On May 19, Miami-Dade Mayor Carlos Gimenez touted the PortMiami tunnel as the way public-private partnerships are supposed to work. "When the government tries to do a project, it takes a lot of money and time, and this company has done it on budget and on time," he said at the ribbon-cutting.
But the ceremony was just that: ceremony. One month later, the tunnel has yet to open due to a litany of problems, including broken bolts, faulty fans, and leaky pipes.
That's right. Our brand-new $1 billion tunnel is already leaking.
The tunnel's 50-ton metal flood gates don't work against internal leaks.
The problems aren't really dangerous, the Miami Herald reports. Two of the tunnel's 44 huge jet engine ventilation fans were disabled by unexplained vibrations, and the bolts holding them to the sealing also failed. The leak, meanwhile, is from a rainwater pipe.
"We're not talking about the bay flooding the tunnel," Gus Pego, Miami-Dade's senior FDOT official, told the newspaper. "Think of it as the pipe under your sink."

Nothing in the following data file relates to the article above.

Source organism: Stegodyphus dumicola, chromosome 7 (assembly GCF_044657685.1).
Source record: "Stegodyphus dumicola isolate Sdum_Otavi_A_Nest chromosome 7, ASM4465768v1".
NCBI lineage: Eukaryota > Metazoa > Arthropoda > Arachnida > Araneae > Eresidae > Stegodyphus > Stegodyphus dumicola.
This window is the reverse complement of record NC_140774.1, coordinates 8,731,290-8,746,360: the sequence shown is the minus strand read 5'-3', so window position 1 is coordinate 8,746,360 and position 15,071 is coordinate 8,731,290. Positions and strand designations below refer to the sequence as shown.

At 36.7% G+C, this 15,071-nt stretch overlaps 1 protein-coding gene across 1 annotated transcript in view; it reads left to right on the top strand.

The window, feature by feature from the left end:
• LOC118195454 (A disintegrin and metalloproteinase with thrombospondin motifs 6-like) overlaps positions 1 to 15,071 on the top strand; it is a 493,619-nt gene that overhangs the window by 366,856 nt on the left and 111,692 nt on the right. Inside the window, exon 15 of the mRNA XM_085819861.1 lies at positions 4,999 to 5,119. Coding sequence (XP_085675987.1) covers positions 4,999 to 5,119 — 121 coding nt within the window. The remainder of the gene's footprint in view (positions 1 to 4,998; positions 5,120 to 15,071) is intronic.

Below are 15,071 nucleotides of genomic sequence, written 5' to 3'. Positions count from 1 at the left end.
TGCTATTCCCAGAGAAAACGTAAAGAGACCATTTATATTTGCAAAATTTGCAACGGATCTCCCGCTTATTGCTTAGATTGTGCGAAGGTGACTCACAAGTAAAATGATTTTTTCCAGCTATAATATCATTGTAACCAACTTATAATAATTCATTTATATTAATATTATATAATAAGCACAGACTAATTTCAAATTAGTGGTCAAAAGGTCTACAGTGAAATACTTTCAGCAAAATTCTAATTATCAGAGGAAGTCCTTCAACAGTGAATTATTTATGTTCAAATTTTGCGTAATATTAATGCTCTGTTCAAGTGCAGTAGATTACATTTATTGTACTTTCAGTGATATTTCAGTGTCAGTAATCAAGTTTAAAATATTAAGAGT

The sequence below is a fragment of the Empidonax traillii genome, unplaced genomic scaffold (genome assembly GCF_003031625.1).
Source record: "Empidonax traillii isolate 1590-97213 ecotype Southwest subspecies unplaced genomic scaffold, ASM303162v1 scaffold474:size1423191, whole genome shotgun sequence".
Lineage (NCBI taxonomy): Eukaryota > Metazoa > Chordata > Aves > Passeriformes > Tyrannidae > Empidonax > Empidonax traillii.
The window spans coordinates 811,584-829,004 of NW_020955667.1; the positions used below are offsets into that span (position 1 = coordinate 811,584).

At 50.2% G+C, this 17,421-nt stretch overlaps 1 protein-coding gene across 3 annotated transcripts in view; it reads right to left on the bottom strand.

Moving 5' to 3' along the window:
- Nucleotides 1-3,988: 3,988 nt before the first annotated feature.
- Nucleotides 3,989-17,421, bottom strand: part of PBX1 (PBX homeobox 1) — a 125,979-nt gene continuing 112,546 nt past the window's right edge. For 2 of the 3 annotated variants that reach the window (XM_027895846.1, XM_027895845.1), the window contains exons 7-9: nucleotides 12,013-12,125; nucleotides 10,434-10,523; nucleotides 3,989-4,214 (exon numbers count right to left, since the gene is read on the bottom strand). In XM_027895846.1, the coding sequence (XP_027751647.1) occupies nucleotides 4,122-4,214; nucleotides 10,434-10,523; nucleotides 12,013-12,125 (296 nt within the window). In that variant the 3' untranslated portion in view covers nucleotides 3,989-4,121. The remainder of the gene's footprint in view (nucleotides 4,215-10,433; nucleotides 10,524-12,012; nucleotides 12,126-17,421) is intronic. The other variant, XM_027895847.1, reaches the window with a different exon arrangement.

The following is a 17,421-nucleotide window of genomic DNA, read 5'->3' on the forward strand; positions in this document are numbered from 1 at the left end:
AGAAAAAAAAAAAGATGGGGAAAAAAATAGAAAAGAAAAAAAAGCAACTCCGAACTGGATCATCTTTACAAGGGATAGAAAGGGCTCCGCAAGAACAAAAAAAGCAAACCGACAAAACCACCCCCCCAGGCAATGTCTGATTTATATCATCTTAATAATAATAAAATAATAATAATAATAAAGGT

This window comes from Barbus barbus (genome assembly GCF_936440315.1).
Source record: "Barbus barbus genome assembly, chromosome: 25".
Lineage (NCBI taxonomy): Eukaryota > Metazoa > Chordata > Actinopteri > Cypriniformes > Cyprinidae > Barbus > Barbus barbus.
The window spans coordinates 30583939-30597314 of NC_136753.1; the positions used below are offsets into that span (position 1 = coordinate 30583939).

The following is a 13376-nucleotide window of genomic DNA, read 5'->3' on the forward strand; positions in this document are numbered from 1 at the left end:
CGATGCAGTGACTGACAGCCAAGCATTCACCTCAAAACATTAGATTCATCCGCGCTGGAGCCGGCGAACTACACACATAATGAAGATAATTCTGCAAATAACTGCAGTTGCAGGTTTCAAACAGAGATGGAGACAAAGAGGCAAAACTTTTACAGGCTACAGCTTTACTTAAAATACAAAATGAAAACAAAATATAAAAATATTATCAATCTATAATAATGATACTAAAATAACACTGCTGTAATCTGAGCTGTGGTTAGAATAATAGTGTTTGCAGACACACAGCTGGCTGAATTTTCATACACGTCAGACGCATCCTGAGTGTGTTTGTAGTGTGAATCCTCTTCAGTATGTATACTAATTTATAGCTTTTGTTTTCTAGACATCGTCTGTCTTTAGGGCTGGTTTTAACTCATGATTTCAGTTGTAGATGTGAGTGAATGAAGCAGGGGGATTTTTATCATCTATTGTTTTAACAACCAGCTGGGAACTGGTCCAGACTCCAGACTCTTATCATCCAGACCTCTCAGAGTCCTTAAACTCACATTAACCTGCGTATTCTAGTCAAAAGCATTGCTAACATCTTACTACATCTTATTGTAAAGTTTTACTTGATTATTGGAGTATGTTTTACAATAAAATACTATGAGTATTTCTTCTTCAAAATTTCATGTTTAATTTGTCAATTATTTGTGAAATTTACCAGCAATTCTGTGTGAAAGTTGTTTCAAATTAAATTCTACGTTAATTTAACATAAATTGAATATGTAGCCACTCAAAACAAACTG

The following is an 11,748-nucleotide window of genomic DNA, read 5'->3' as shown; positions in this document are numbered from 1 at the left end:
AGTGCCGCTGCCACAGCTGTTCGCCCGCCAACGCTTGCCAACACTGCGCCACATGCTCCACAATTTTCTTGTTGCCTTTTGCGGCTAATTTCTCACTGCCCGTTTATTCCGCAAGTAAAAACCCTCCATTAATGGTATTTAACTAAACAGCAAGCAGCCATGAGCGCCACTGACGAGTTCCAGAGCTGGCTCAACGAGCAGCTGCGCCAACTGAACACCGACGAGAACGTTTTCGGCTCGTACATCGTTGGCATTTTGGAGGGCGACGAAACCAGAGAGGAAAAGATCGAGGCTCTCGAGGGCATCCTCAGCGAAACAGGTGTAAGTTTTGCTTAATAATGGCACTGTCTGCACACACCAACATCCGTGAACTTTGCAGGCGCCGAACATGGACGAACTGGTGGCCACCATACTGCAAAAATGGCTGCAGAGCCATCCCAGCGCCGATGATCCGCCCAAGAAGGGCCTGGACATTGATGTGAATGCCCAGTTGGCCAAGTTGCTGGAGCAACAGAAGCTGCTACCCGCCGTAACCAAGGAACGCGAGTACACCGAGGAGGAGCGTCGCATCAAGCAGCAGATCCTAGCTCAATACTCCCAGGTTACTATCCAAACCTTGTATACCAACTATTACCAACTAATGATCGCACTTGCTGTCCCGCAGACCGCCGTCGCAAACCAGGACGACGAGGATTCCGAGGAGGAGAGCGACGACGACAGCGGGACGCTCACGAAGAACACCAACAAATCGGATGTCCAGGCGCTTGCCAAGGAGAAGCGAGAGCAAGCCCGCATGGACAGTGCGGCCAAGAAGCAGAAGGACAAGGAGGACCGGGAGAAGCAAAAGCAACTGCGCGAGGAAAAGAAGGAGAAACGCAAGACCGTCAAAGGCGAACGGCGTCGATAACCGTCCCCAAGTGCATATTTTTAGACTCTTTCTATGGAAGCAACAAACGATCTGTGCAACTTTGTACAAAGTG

See also: Inside the Port of Miami Tunnel (Photos)
Nor is the delay costing taxpayers. Instead, under its contract with the county, Parisian contractor Bouygues is out more than $3 million in fines -- a total that grows by $115,000 a day.
But the delays are an embarrassment, and they threaten to shake public confidence in the massive infrastructure project.
"The whole project team is disappointed," Pego said. "The contract called for it to be done May 19, and we were fully expecting to open it then."
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Bouygues will deliver a progress report to state and local transportation officials later today, but the tunnel isn't expected to open until July at the earliest.